It is an axiom of the film industry that strong narrative movies are driven by the question what happens next? Christopher Nolan's Memento, while telling a quite riveting tale, manages to up-end normal narrative expectations by making us ask, at every point, what happened last?
At first glance, this is one of those projects based on a tricky conceit: its plot is structured backwards, calmly proceeding from the final scene back to the first. This is not an altogether new device; Jane Campion's telemovie Two Friends (scripted by Helen Garner) used it, as well as the film of Harold Pinter's play Betrayal (1983).
What justifies the technique here is that the frazzled hero, Leonard (Guy Pearce), suffers from acute loss of short-term memory. Within minutes of something happening to him, he needs to get his bearings by reviewing his personal store of notes, tattoos and annotated polaroids.
This would be hard going even for a placid character, but it is especially anxiety-producing for Leonard since he is embroiled in a web of crime, murder and deceit, driven to avenge the murder of his wife. Nolan's construction of the piece makes us share Leonard's dilemma: as each new scene begins, we have to quickly reshuffle the pieces of information we have already gathered.
Many horror films and mystery-thrillers hinge on the murky memory of a past event; indeed, most classics in the film noir genre (such as Out of the Past, 1947) make extended, elaborate use of flashbacks.
However, by making the faculty of recall a problem for Leonard at every single moment, Memento generates a level of enigma and a degree of tension that are novel. Pearce does his best work to date with his unusual role.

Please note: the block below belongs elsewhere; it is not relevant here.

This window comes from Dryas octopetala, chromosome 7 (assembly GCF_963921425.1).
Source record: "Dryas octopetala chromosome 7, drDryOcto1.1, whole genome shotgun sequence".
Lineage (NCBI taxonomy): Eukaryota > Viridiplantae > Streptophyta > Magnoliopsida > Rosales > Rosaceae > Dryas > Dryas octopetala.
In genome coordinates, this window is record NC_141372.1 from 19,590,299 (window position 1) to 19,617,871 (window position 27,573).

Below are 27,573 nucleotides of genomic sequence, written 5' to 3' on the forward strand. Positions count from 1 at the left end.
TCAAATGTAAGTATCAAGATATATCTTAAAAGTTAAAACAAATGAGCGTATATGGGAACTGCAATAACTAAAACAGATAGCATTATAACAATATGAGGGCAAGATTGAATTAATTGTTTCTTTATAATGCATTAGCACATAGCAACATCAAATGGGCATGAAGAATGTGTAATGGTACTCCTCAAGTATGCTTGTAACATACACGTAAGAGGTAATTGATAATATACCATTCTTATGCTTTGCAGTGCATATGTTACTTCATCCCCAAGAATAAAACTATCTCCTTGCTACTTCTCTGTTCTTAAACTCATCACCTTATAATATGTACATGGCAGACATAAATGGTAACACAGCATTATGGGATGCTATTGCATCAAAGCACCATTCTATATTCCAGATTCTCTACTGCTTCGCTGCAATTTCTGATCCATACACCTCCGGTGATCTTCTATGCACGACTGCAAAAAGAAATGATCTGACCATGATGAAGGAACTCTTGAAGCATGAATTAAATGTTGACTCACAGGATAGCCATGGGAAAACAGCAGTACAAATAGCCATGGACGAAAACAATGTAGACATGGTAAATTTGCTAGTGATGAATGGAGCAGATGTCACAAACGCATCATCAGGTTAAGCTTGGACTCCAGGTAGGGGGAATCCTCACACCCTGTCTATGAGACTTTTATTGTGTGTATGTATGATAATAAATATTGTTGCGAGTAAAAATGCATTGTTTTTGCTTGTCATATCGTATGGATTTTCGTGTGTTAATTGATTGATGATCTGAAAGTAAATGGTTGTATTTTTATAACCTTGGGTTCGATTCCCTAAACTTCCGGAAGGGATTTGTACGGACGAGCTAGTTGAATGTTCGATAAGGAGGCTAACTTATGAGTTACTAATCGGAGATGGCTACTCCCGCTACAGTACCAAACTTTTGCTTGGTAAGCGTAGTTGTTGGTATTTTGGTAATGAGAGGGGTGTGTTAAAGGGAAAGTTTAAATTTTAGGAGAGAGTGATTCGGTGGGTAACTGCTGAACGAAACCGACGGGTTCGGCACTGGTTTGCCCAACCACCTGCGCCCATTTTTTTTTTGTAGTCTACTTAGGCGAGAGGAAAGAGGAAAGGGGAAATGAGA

This is a near impossible film to review, because to give away even the first of many plot revelations completely spoils its pleasure. Suffice to say, Nolan's script (based on a story by his brother Jonathan) plants early on what will generate its essential mystery and intrigue: the possibility that Leonard's grasp on his memories can be manipulated by others.
Nolan takes a few liberties with the purity of the backwards structure. He adds an ongoing telephone conversation that acts as an explanatory, framing device and a smattering of flashbacks involving Leonard's wife. But even these extras turn out to hold disorienting shocks and surprises.
It is the kind of tale in which every person the hero meets is suspicious and potentially evil. This places special demands on the actors, who have to play on two levels at once: they must seem transparent but also sinister. As Leonard's mysterious accomplices, Joe Pantoliano as Teddy and Carrie-Anne Moss as Natalie handle this double game expertly.
Memento partly belongs to a family of films including Suture (1993), Office Killer (1998) and Poison (1991): highly cerebral, sometimes schematic works informed by the precepts of contemporary film theory. In many such works, the trappings of a popular genre are seized upon because they provide some intellectual allegory of the film-viewing experience – what it means to gaze at a screen, follow a plot or identify emotionally with an illusory character.
Memento manages to transcend this particular ghetto by never forgetting that, first and last, it must work as an engaging story. Happily, this superbly crafted film is never overwhelmed by its own cleverness.
MORE Nolan: Batman Begins
© Adrian Martin April 2001